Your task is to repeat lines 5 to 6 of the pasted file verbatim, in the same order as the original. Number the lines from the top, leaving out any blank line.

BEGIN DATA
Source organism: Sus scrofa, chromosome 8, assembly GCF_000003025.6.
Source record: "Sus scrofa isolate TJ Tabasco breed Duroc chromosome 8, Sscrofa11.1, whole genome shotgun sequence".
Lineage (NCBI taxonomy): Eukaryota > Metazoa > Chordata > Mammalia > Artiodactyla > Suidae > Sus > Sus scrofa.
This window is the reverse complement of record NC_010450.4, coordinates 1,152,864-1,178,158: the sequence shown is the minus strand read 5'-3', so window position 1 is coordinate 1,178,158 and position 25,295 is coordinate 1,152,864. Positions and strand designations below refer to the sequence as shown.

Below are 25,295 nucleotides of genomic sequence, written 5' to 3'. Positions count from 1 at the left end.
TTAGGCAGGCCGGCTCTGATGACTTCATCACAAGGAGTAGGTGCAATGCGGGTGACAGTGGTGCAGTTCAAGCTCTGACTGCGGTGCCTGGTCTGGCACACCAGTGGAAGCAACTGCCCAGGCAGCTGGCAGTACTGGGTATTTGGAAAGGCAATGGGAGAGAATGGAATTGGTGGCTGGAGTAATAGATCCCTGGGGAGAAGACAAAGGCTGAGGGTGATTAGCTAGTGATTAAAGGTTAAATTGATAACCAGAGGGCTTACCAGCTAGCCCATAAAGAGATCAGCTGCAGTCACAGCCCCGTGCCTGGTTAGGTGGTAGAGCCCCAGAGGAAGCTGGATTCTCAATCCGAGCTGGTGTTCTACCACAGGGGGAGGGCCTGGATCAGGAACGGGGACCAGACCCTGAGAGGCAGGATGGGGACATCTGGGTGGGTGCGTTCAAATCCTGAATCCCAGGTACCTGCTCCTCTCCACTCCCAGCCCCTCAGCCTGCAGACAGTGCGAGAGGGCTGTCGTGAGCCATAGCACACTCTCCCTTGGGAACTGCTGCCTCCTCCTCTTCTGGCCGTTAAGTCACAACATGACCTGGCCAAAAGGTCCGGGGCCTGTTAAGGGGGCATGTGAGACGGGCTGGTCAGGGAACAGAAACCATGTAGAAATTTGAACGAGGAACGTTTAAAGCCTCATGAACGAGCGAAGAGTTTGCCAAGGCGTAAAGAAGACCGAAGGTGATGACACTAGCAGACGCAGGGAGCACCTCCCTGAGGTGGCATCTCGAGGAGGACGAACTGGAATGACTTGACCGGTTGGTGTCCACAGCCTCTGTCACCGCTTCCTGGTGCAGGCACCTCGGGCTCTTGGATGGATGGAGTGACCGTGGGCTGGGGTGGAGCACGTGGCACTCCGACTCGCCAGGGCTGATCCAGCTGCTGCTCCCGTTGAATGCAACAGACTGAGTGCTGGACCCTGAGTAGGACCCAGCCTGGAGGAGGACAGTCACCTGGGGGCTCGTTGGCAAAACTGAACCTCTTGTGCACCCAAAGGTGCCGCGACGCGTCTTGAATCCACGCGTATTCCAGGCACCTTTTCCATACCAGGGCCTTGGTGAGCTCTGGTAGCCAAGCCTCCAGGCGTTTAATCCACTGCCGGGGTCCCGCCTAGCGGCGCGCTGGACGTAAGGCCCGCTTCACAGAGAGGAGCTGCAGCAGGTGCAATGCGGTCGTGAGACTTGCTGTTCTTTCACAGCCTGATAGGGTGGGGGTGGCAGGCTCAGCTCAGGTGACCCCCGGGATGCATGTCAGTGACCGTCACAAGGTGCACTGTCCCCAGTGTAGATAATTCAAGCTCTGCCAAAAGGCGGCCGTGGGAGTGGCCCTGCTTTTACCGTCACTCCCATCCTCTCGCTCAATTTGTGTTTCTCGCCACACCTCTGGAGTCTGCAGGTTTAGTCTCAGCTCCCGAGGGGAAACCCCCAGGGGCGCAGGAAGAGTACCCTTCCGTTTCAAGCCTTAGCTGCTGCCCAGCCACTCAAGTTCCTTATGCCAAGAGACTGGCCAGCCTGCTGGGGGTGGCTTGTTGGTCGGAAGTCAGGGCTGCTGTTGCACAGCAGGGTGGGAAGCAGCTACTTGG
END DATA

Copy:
Below are 25,295 nucleotides of genomic sequence, written 5' to 3'. Positions count from 1 at the left end.
TTAGGCAGGCCGGCTCTGATGACTTCATCACAAGGAGTAGGTGCAATGCGGGTGACAGTGGTGCAGTTCAAGCTCTGACTGCGGTGCCTGGTCTGGCACACCAGTGGAAGCAACTGCCCAGGCAGCTGGCAGTACTGGGTATTTGGAAAGGCAATGGGAGAGAATGGAATTGGTGGCTGGAGTAATAGATCCCTGGGGAGAAGACAAAGGCTGAGGGTGATTAGCTAGTGATTAAAGGTTAAATTGATAACCAGAGGGCTTACCAGCTAGCCCATAAAGAGATCAGCTGCAGTCACAGCCCCGTGCCTGGTTAGGTGGTAGAGCCCCAGAGGAAGCTGGATTCTCAATCCGAGCTGGTGTTCTACCACAGGGGGAGGGCCTGGATCAGGAACGGGGACCAGACCCTGAGAGGCAGGATGGGGACATCTGGGTGGGTGCGTTCAAATCCTGAATCCCAGGTACCTGCTCCTCTCCACTCCCAGCCCCTCAGCCTGCAGACAGTGCGAGAGGGCTGTCGTGAGCCATAGCACACTCTCCCTTGGGAACTGCTGCCTCCTCCTCTTCTGGCCGTTAAGTCACAACATGACCTGGCCAAAAGGTCCGGGGCCTGTTAAGGGGGCATGTGAGACGGGCTGGTCAGGGAACAGAAACCATGTAGAAATTTGAACGAGGAACGTTTAAAGCCTCATGAACGAGCGAAGAGTTTGCCAAGGCGTAAAGAAGACCGAAGGTGATGACACTAGCAGACGCAGGGAGCACCTCCCTGAGGTGGCATCTCGAGGAGGACGAACTGGAATGACTTGACCGGTTGGTGTCCACAGCCTCTGTCACCGCTTCCTGGTGCAGGCACCTCGGGCTCTTGGATGGATGGAGTGACCGTGGGCTGGGGTGGAGCACGTGGCACTCCGACTCGCCAGGGCTGATCCAGCTGCTGCTCCCGTTGAATGCAACAGACTGAGTGCTGGACCCTGAGTAGGACCCAGCCTGGAGGAGGACAGTCACCTGGGGGCTCGTTGGCAAAACTGAACCTCTTGTGCACCCAAAGGTGCCGCGACGCGTCTTGAATCCACGCGTATTCCAGGCACCTTTTCCATACCAGGGCCTTGGTGAGCTCTGGTAGCCAAGCCTCCAGGCGTTTAATCCACTGCCGGGGTCCCGCCTAGCGGCGCGCTGGACGTAAGGCCCGCTTCACAGAGAGGAGCTGCAGCAGGTGCAATGCGGTCGTGAGACTTGCTGTTCTTTCACAGCCTGATAGGGTGGGGGTGGCAGGCTCAGCTCAGGTGACCCCCGGGATGCATGTCAGTGACCGTCACAAGGTGCACTGTCCCCAGTGTAGATAATTCAAGCTCTGCCAAAAGGCGGCCGTGGGAGTGGCCCTGCTTTTACCGTCACTCCCATCCTCTCGCTCAATTTGTGTTTCTCGCCACACCTCTGGAGTCTGCAGGTTTAGTCTCAGCTCCCGAGGGGAAACCCCCAGGGGCGCAGGAAGAGTACCCTTCCGTTTCAAGCCTTAGCTGCTGCCCAGCCACTCAAGTTCCTTATGCCAAGAGACTGGCCAGCCTGCTGGGGGTGGCTTGTTGGTCGGAAGTCAGGGCTGCTGTTGCACAGCAGGGTGGGAAGCAGCTACTTGG